These are the times that try gamers’ souls.
Don’t get me wrong; being a video game fan is great most of the time – awesome stories, an accepting community and little to no physical activity. Yet, it’s this excruciating dry spell leading into the holiday rush that changes our easy-going, introverted personalities.
All I want to do right now is play games, but nothing fits the bill. Lumines? Well-worn territory. NCAA Football ’06? How many more ways can I win the National Championship? The Bible Game? Be – wait, why the hell do I have the Bible Game?
Anyway, it sucks. I’m aggravated, tired and grumpy. I’m snipping at my fiancÃ?Â©e, kicking my dog and leaving the toilet seat up. I’m a jerk, and it’s all because I have nothing to play.
I thought today would change all that. Accompany the little lady to Bed Bath & Beyond, grab some lame wedding shower gift, hit Target, buy a game and end this living nightmare of nothingness.
Never trust a plan that begins with going to Bed Bath & Beyond. An argument over an egg cooker and $80 later we had a bag of assorted spatulas and dicers that was sure to under whelm the bride-to-be.
Beaten and weary, I thought Target could save me on a lumbering Labor Day. My mission? Secure a copy of Trauma Center: Under the Knife for the Nintendo DS. The game puts you behind a scalpel and unleashes you on an E.R. in desperate need of your help.
It was released in October 2005.
Yeah, I’m late. I know. That’s what my people do this time of year. We double back and pick up the games we missed. It’s usually what makes this lull livable.
Target doesn’t share that philosophy.
The game shelves were bare. No Trauma Center. No Advance Wars: Dual Strike. No Psychonauts. Target hates older new games. They refuse to help latecomers like me avoid thoughts of suicide or, God forbid, the outdoors. Their sparse collection of games was filled with every weak title and horrible tie-in released in the last year.
It was enough to make me lose faith in huge, soulless shopping centers.
The day began with hopes of saving virtual lives in a virtual hospital. I’d be a virtual hero. I’d cut out virtual appendixes just before they’d explode, repair ailing virtual hearts on their last beat and amputate virtual limbs that had been mauled by virtual pitbulls in virtual junkyards.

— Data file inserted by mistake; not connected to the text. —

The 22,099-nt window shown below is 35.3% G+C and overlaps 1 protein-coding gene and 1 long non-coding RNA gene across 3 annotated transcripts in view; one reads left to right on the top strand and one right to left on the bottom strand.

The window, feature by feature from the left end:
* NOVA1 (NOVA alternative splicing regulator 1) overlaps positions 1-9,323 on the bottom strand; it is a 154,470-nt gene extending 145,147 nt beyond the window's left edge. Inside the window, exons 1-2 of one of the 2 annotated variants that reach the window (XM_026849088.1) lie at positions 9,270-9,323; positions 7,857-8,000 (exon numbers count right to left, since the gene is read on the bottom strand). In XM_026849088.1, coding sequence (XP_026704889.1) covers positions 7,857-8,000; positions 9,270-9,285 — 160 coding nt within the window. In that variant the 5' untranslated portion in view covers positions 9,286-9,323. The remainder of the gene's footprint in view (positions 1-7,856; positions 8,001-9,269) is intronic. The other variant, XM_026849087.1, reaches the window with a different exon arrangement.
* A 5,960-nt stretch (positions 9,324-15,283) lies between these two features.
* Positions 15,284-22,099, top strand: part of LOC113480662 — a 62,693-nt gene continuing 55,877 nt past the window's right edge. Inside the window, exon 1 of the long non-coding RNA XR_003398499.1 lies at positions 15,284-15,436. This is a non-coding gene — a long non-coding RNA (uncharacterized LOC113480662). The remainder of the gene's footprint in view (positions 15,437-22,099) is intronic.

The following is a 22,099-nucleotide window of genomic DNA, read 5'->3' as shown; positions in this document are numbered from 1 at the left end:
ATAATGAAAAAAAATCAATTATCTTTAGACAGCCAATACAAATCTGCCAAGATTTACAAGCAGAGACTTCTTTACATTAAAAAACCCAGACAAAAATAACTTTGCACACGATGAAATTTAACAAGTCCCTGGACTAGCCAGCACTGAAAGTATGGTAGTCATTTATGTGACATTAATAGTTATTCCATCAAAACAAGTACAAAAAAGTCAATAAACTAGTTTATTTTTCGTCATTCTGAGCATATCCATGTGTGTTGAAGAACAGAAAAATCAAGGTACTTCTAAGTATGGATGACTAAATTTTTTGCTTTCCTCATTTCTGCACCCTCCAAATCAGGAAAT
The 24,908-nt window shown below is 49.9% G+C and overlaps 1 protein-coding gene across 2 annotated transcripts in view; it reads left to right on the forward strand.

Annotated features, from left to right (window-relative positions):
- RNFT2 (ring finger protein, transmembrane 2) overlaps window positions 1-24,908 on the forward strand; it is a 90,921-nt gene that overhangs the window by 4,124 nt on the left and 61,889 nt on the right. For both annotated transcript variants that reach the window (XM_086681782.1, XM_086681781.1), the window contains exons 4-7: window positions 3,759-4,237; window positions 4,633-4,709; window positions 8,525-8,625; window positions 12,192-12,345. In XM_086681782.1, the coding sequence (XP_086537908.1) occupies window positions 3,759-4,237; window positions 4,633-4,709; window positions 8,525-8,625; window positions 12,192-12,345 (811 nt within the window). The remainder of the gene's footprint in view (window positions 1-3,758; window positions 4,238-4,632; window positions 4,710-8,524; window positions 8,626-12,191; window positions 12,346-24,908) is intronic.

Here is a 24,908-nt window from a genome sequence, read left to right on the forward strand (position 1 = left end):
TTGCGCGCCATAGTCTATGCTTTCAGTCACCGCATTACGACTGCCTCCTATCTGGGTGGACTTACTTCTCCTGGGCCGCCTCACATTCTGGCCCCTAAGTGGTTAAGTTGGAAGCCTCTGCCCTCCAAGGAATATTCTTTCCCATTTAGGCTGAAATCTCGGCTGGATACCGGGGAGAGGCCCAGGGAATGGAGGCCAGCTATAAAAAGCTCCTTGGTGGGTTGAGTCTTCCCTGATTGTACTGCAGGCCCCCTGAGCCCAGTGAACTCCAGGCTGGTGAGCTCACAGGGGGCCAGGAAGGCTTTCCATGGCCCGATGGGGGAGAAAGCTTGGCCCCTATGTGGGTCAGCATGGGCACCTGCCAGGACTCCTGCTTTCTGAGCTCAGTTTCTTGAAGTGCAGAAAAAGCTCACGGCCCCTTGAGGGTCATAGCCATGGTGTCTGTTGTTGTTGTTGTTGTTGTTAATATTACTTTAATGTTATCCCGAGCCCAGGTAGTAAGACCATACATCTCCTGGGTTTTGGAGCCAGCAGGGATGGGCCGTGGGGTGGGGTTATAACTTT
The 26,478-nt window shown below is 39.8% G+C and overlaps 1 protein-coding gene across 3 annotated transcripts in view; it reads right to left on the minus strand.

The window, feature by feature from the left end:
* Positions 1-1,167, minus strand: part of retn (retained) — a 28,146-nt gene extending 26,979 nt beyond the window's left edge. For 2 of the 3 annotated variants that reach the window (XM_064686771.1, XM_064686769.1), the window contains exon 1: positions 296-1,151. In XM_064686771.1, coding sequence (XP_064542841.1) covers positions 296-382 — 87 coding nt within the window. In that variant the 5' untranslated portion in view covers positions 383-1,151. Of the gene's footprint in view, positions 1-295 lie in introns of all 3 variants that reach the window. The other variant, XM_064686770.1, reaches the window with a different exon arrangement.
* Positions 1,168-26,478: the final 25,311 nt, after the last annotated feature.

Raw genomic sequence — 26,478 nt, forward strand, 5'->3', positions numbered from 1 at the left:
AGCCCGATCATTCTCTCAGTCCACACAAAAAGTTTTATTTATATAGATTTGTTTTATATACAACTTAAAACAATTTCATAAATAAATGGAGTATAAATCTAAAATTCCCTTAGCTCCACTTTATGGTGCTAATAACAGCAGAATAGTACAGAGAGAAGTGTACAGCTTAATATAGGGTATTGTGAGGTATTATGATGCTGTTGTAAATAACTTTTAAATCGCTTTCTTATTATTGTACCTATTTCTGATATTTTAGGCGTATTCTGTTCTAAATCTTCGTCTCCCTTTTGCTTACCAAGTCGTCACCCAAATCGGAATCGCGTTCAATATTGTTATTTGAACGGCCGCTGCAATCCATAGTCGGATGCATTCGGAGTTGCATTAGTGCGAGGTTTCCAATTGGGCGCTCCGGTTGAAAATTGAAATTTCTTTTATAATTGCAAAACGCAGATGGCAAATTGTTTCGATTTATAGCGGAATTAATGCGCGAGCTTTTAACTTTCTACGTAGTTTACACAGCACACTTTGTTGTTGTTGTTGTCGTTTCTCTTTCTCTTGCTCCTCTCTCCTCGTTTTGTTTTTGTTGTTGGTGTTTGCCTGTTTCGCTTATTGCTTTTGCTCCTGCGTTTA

The day ended with me cursing and spitting nails the entire drive home. How could the world do this to me? Why couldn’t stupid supercenters stock several copies of old games? Surely more people are coming in to get those games than are picking up the latest Disney game – right?
Out of all the injustices in this world, the lack of mainstream support in these lean months has to be in the top three. Poverty, Paris Hilton and this sound about right.
Ugh. So here I sit in my comfy gaming chair with nothing to play. I want to scream, cry and eat all at once. What can I do? I’m a melting pot of emotions and there’s no one to talk to. Instead I sit here and dream of November. Wii. Superman Returns. Mario. Link.
Thinking about tearing the plastic wrap from those game cases is like slipping into a warm bath – the tension and stress just melt away.
Of course, it’s fleeting. In moments I’m back to being jittery, annoyed and grouchy.
Tonight could have been filled with nothing but unbridled excitement and passion – new experiences, my body covered in a thin layer of sweat and myself completely out of breath. Instead I’ll have to figure out something to do with my lady.